Avlonitis v. Seattle District Court

Annotate this Case

97 Wn.2d 131 (1982)

641 P.2d 169

646 P.2d 128

SPYRODON NICHOLAS AVLONITIS, Petitioner, v. SEATTLE DISTRICT COURT, Respondent. THE CITY OF SEATTLE, Respondent, v. BERNARD LEE CAMPBELL, Appellant.

Nos. 47562-8, 47605-5.

The Supreme Court of Washington, En Banc.

February 25, 1982.

As amended by order May 27, 1982.

*132 Christine Wyatt, for petitioner.

Shelley Stark and Mark Leemon of Seattle-King County Public Defender Association, for appellant.

Norm Maleng, Prosecuting Attorney, and Robert C. Ryan, Deputy, for respondent Seattle District Court.

Douglas N. Jewett, City Attorney, and Rodney Eng, Assistant, for respondent City of Seattle.

[As amended by order of the Supreme Court May 27, 1982.]

STAFFORD, J.

Avlonitis v. Seattle District Court (47562-8) and Seattle v. Campbell (47605-5) have been consolidated for review. Each involves the power of courts of limited jurisdiction to suspend sentences under statutes specifically applicable to district and to municipal courts, respectively.

AVLONITIS

Petitioner Avlonitis appeared in Seattle District Court and entered a plea of guilty to simple assault, a gross misdemeanor with a maximum sentence of 1 year in the county *133 jail. On February 22, 1979, the judge sentenced petitioner to 30 days in jail. It was suspended, however, provided petitioner would comply with certain terms and conditions during 1 year of active probation.

A review of petitioner's probation was set for August of 1979, approximately six months later. At that time petitioner asserted the court lacked jurisdiction to review his probation. It was argued, unsuccessfully, that the court lost power to revoke probation and impose sentence upon expiration of the initial 30-day sentence.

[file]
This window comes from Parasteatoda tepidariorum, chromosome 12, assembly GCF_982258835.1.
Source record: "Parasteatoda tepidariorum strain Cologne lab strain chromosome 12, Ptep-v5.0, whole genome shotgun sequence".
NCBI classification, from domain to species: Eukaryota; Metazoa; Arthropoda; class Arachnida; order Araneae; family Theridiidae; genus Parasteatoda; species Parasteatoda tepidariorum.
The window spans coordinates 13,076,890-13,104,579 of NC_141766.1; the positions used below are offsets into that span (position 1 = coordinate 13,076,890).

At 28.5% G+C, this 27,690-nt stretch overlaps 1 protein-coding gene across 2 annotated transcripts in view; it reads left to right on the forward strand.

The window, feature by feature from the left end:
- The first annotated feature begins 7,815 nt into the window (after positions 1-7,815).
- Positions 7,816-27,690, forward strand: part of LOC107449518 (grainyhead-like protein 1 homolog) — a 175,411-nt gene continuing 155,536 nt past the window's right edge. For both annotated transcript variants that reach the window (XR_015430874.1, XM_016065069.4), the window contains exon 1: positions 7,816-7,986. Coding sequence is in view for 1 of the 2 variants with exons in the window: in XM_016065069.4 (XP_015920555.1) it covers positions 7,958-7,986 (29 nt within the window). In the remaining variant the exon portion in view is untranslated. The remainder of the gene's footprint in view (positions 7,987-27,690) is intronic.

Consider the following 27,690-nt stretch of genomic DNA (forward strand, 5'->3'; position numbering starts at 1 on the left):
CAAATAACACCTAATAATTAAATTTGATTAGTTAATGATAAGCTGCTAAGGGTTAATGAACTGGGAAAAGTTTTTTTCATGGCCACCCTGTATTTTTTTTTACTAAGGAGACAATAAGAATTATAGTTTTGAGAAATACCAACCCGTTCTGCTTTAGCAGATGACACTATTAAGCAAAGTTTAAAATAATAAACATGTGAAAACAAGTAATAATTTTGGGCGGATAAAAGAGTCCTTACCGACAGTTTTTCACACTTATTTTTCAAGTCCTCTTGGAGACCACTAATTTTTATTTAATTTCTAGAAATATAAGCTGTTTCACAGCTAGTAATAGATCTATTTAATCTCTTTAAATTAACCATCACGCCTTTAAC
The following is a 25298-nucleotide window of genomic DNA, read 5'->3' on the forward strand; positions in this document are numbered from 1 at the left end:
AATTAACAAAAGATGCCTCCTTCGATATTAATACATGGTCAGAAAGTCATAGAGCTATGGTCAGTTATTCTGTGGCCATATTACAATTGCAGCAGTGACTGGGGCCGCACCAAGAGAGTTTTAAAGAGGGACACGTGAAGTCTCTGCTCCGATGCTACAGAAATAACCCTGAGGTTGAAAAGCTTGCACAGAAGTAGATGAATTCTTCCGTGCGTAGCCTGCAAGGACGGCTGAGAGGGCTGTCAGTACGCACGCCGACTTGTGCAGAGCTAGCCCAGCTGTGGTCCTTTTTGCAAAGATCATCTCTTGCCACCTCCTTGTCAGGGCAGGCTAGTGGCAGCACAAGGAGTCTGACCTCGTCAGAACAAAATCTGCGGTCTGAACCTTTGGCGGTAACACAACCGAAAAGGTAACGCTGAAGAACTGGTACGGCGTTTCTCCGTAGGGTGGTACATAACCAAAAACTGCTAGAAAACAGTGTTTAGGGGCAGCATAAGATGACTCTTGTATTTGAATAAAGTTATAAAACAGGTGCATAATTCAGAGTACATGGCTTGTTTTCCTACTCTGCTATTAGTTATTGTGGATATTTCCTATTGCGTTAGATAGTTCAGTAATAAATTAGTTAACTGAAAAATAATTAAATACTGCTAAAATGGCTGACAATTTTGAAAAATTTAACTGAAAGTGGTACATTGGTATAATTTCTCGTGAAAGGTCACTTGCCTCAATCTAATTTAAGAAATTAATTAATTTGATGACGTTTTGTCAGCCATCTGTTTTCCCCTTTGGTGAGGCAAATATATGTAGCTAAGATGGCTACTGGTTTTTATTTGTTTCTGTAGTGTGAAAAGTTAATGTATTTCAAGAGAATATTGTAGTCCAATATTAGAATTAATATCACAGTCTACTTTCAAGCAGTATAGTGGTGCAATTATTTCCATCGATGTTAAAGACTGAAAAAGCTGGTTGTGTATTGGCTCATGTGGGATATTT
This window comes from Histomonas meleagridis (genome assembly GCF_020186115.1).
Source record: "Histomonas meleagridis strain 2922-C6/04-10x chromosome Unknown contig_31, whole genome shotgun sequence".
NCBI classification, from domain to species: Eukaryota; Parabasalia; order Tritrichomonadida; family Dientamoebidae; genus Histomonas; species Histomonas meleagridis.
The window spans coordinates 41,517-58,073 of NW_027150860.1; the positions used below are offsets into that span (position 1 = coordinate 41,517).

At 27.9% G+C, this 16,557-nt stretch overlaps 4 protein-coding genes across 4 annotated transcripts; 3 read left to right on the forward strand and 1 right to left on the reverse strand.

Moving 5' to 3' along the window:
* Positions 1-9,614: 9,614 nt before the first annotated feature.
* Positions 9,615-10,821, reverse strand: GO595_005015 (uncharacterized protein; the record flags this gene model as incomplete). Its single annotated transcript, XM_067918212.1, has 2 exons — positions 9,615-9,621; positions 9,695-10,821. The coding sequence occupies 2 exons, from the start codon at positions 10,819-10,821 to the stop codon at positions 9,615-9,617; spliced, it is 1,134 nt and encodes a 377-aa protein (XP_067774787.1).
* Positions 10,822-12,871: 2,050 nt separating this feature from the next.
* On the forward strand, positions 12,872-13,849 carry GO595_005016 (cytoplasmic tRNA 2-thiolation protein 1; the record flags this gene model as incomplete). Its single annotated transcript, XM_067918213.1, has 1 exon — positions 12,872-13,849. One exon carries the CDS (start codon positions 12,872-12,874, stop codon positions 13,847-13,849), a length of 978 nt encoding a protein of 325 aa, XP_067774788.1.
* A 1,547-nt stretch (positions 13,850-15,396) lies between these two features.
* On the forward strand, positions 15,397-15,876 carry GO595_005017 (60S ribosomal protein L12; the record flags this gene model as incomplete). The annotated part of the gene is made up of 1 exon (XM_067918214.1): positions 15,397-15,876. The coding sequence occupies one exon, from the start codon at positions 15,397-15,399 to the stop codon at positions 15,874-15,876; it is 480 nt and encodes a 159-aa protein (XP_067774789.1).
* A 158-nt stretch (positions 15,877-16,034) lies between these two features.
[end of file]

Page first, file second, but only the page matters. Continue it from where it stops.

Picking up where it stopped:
The Superior Court dismissed petitioner's application for a writ of prohibition and the Court of Appeals affirmed the dismissal. The matter is before this court on a petition for review. We reverse the Court of Appeals.

The justice (district) court has jurisdiction "[c]oncurrent with the superior court of all misdemeanors and gross misdemeanors ..." RCW 3.66.060. It is, however, limited to imposing a punishment not greater than a "fine of five hundred dollars, or imprisonment for six months ... unless otherwise expressly provided by statute ..." (Italics ours.) RCW 3.66.060.

RCW 9 A. 20.020(2) expressly provides that persons "convicted of a gross misdemeanor defined in Title 9A RCW shall be punished by imprisonment in the county jail for a maximum term ... of not more than one year, or by a fine ... of not more than one thousand dollars, or by both ..." (amended, Laws of 1981, ch. 137, ยง 37). Thus, under RCW 9 A. 20.020(2), the justice court had express statutory authority to sentence petitioner to a maximum term of 1 year in the county jail for simple assault. RCW 9 A. 36.040; cf. State v. Young, 83 Wn.2d 937, 523 P.2d 934 (1974).

The justice court also had express statutory authority to defer or suspend sentences. Specifically, the justice court was empowered either to defer the imposition of petitioner's sentence and place him on probation not to exceed a period of 1 year from the date of conviction, RCW 3.66.067, or to suspend the execution of all or any part of his sentence for a period not to exceed 1 year following imposition *134 of sentence, RCW 3.66.068.

The Legislature also provided for the revocation of deferred or suspended sentences in the event a defendant should violate or fail to carry out any of the conditions of the deferral or suspension. Upon revocation the justice court is authorized to "impose the sentence previously suspended or any unexecuted portion thereof." RCW 3.66.069.

[1] It should be noted, however, that while RCW 3.66.068 and.069 are involved with the suspending of sentences and the revocation thereof, neither is concerned with the question before us, i.e., whether the period for which a sentence may be suspended is limited to the term of the sentence actually imposed. For this answer RCW 3.66.010 (effective until July 1, 1980) directs us to the laws governing courts of record. RCW 9.95.210 governing courts of record provides, insofar as relevant here:

The court in granting probation, may suspend the... execution of the sentence and may direct that such suspension may continue for such period of time, not exceeding the maximum term of sentence...